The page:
So it’s all good news, right? Not really. While this weekend’s service change does a great deal to strengthen the grid in terms of network design and even adds trips in a few places, we still lack the overall network frequency needed to make the grid function well. The whole foundation of putting in the 1982 grid system was to replace a lot infrequent radial service with frequent crosstown service, encouraging people to connect from one frequent transit line to another rather than always expecting a one-seat ride. This is only possible with frequent service (at least every 15 minutes, preferably every 10 minutes), because otherwise people end up waiting so long to connect that it is no longer worth it. Right now only a handful of bus lines get better than 15-minute headways, and usually even that is only during peak rush-hour times.

We need a return to real frequent service (at least every 15 minutes all day, 7 days a week) for our core grid system to really work for everyone and for multiple purposes. Transit needs to be useful not only for M-F 9-5 workers, but also people working in the service industry on weekends or in the evenings. It needs to be useful for work and shopping and leisure activities. All of this requires high frequency during more than just rush hour for our high-demand transit lines.

Another problem is the lack of coordination between the more-frequent service in the more dense parts of the region and the less-frequent service out in sparsely-settled suburbia. Some elements of the grid, like the 87 or the new 21 on outer Sandy, might never warrant truly frequent service, so ideally they would be timed to connect riders easily to the frequent grid.

TriMet used to have a timed-transfer “pulse” system at suburban MAX stations, but the system was phased out because it was expensive to operate and because frequencies were increased on many of those lines. Pulsing is very expensive because it depends on very high reliability, which in turn requires a great deal of layover and recovery time in the schedule. An alternative to the pulse would be to try to match up frequencies so that, for example, a 30-minute-headway line connecting to a 15-minute-headway line would be scheduled to arrive a few minutes before every other connecting trip.

The Future

So where do we go from here? Besides the need to restore and expand the frequent service network, where do we still have gaps in the grid that need to be filled? Here are some ideas (since I don’t have Adobe Illustrator handy, please refer to this handy interactive TriMet System Map to follow along):

One clear candidate is that pesky gap in inner SE Portland. Even after this weekend we will still have well over a mile (from 12th to 39th) between north-south lines in one of the most dense and transit-friendly parts of the city. Part of the reason this gap exists is that there is also a gap in the arterial street grid. There is an odd discontinuity there, with 33rd, 28th, 30th, and 26th all acting as the main arterial at various points. For this reason, it is probably impossible to design a good bus line through that area.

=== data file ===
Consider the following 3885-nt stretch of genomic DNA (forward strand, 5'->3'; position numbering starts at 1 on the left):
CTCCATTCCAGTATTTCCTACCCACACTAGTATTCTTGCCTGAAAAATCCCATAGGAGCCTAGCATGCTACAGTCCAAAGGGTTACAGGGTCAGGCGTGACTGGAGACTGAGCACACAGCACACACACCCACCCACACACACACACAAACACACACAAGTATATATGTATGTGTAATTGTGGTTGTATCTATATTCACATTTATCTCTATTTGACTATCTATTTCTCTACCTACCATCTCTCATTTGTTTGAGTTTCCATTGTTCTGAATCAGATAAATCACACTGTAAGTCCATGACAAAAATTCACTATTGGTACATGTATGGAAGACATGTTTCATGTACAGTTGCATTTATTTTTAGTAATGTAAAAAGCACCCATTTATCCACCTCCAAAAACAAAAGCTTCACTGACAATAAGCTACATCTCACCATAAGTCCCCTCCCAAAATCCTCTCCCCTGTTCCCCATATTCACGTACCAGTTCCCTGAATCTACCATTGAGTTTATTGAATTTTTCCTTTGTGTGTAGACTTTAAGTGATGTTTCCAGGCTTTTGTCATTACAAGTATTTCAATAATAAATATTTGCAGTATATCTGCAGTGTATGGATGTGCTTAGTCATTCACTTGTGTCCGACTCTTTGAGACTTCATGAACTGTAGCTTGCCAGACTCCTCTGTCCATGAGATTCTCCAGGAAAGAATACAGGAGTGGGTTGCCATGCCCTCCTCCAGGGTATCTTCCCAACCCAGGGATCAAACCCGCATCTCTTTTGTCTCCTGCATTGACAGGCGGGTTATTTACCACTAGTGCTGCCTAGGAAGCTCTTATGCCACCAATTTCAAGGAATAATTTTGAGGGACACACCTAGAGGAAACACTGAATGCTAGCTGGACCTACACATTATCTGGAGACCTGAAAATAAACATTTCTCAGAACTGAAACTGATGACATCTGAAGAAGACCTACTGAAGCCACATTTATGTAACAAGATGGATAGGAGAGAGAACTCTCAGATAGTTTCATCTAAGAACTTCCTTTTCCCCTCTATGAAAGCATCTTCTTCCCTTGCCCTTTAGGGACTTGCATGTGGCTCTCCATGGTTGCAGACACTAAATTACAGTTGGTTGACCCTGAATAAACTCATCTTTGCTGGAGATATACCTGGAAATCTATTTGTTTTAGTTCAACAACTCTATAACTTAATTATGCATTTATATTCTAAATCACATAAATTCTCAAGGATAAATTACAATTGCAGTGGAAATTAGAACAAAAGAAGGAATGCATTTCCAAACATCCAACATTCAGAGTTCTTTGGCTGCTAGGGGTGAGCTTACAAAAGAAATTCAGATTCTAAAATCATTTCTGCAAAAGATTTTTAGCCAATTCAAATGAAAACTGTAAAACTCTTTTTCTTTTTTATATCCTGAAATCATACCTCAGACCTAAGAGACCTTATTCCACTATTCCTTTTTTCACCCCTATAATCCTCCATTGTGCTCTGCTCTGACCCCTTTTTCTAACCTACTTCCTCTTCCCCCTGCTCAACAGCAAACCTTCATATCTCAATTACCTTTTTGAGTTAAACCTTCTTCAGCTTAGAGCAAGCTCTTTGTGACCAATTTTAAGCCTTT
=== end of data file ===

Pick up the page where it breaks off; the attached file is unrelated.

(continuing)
SE 20th Ave, however, could work as a north-south line. What might such a line look like? One idea would be to have the 10 run on SE 20th Ave after going through Clinton, rather than going to downtown via Ladd’s Addition. This would undoubtedly anger Ladd’s residents, but they all live within 5 minutes of at least one frequent line to downtown anyway (the 4 and 14). I fail to see why they need extra buses cutting through the neighborhood, and cyclists might appreciate getting buses off such a popular bike route. The line would then run up 20th all the way to Sullivan’s Gulch. 20th might have to lose some parking for bus stops, but it wouldn’t really require major changes to accommodate bus service.

After Sullivan’s Gulch, where would it go? From a network design perspective, it should connect with the 8 going up NE 15th Ave, but the problem is that this new line would have no MAX connection. One solution would be to cut over to Lloyd Center MAX, then back to 15th, but that is quite a deviation. It is also unlikely that current riders of the 8 would be willing to lose their downtown service.

Another idea is to connect this new Line 10 with the northern part of the 44. It would cut over on Multnomah to connect with MAX, then go up Williams to serve the current path of the 44. That part of the 44 currently gets pretty infrequent service anyway, with decent peak service dropping down to once-an-hour service in the mid-day and evening hours. It is also very redundant with nearby Lines 4 and 6. Everyone on that stretch of Vancouver/Williams from Rosa Parks to Fremont lives within a 5-minute walk of the 4 or 6, which both provide frequent service to downtown. Therefore the 44 would be an excellent candidate for being turned into a crosstown.

The new 10/44 hybrid would be another odd-shaped line, but would provide a brand new connection from SE to N Portland and would be much more useful than what are now two redundant and infrequent radials to downtown. This is exactly the situation planners successfully challenged 30 years ago, but these lines show there is still work to be done.

Another clearly needed crosstown would be a line up and down 148th Ave in East Portland. This is needed to fill an extremely large gap in north-south coverage that leaves residents with a series of disconnected east-west lines. As more and more low-income people move out to East Portland, the need for car-free mobility is more urgent than ever, and north-south service will be key to meeting that need. The 71 along 122nd Ave has been pretty successful, showing there is demand for such a line.